Chris Woodyard (BA, medieval and renaissance studies, 1976) has made a living out of her fascination with the dead. Her love of history led her to Ohio State and eventually to a degree in medieval and renaissance studies. But after graduation, Woodyard found a lifelong career in writing.
Once Woodyard completed her first book, a how-to guide for newly arrived families in Dayton titled “The Wright Stuff,” she asked her local librarians what she should work on next. Their immediate response? A book of Ohio ghost stories.
Woodyard has since published seven volumes of Haunted Ohio, which collectively chronicle ghostly tales from each of Ohio’s 88 counties. She also recently published The Victorian Book of the Dead, a collection of death and mourning rituals from the 19thcentury. We sat down with Woodyard to learn how she turned her interest in “the darker side of life” into a career — and how Ohio State helped her get there.
On writing and research
Haunted Ohio draws mostly from popular sources, and Woodyard bases her books on the accounts of the people who were there. When it came time to research and write The Victorian Book of the Dead, Woodyard said she took the same approach to ensure she didn’t get locked into only “official” sources.
“If you’re studying Victorian mourning, you might only look at poetry and literature,” she said. “But I’m looking at what the man on the street or the man in the morgue was thinking. You get a better feeling for what people really thought about death and mourning.”
Although the books are based on first-hand accounts, they also required a great deal of academic research – a skill Woodyard learned at Ohio State.
“Ohio State taught me how to do research and gave me the tools. It’s this idea of ‘Don’t stop here, go just this much further,” she explained.
“I’ve had the luxury, thanks to what I learned at Ohio State, to flit from topic to topic rather than being locked into one thing. I find its really useful in my work to know a little bit about a lot of things and a lot about some things.”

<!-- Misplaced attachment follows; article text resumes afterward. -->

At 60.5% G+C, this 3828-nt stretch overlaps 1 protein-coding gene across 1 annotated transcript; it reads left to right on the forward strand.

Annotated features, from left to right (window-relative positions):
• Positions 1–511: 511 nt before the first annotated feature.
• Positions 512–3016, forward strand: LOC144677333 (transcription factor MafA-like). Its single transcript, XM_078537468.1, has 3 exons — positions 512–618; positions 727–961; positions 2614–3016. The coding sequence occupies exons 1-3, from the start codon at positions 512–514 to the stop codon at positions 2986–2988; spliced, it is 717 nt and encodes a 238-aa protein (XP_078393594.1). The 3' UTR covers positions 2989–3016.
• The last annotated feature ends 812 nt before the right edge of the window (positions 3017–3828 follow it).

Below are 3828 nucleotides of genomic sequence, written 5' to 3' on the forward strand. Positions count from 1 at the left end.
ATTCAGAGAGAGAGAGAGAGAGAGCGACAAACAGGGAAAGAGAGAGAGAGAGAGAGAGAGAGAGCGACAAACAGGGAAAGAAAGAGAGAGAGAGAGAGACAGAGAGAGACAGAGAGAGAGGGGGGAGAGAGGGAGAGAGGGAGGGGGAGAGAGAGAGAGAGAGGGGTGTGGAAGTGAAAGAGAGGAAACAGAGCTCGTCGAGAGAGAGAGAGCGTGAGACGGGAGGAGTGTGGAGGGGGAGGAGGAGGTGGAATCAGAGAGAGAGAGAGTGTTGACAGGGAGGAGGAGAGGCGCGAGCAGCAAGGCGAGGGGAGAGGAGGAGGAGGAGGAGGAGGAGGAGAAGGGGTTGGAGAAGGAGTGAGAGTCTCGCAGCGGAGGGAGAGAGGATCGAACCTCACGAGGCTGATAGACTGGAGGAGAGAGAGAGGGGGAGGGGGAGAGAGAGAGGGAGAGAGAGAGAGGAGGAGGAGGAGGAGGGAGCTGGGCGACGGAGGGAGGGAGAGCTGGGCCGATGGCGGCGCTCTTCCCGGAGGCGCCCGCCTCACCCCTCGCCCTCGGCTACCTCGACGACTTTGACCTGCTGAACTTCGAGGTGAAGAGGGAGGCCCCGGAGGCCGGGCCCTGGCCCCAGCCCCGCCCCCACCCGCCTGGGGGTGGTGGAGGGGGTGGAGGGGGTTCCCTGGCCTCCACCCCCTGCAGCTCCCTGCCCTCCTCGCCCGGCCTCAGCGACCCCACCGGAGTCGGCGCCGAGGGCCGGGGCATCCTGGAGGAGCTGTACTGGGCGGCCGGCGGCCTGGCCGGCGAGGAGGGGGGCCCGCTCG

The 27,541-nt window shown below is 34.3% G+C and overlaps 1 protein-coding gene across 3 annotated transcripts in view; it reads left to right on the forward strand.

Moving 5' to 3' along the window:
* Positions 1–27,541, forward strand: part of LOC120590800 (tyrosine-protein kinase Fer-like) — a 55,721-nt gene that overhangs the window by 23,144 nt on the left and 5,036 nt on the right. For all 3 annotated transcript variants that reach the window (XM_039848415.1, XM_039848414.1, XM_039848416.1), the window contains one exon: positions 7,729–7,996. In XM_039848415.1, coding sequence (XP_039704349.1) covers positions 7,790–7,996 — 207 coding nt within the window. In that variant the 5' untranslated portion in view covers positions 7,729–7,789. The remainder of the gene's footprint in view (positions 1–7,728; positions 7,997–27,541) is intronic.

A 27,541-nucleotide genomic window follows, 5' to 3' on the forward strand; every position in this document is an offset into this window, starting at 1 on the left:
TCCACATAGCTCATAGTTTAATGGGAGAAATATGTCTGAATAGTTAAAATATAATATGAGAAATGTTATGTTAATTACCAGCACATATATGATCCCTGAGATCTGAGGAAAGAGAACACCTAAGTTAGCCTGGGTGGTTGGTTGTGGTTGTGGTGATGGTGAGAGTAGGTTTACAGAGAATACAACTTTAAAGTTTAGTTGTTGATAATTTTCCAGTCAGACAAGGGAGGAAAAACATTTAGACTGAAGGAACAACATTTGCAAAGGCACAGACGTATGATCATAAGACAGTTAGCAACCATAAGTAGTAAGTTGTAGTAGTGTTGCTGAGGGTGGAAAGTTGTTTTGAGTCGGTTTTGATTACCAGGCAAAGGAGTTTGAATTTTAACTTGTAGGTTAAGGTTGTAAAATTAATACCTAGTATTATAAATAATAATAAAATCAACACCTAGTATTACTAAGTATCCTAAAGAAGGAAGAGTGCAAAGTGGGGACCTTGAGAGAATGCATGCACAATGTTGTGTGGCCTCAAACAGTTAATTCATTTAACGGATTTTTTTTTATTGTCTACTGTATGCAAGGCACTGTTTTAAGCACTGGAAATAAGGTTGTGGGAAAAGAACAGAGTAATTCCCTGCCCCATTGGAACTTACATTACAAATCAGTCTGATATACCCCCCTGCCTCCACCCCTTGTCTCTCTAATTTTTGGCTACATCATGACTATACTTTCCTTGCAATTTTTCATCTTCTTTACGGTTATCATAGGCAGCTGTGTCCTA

A death positivist revival
As of late, Woodyard is making an effort to return to her academic roots. Last March, she gave a presentation on 19th-century shroud-making to the Costume Society of America. According to Woodyard, there has been a resurgence in shroud-making, as well as the desire to make death more personal.
“I think people are trying to get more in touch with death because we’ve let it go into the hands of the professionals. But families used to take care of their own dead,” Woodyard explained. “There’s a death positivist movement actually.”
As part of this movement, “death cafes” have sprung up around the world. These meetings, usually over coffee and cakes, offer individuals the chance to discuss their own thoughts and feelings surrounding the idea of death, as well as how they’d like their death to be.
“We’re often afraid of death and think we’re going to live forever. Obviously, we’re not,” Woodyard said. “The Victorians knew that, and that’s what I like about them. They were exposed to death quite a lot, and they knew that death was just an inevitable part of life.”
Woodyard herself spent a lot of time at funerals and viewings in her youth, and even gave a presentation on funeral directing for a high school project. She said she’s always been more fascinated by death than fearful of it – a mindset that set her up well for a career writing about the departed.
“I’ve just always been interested in the darker side of life,” Woodyard said.
--from ASC Communications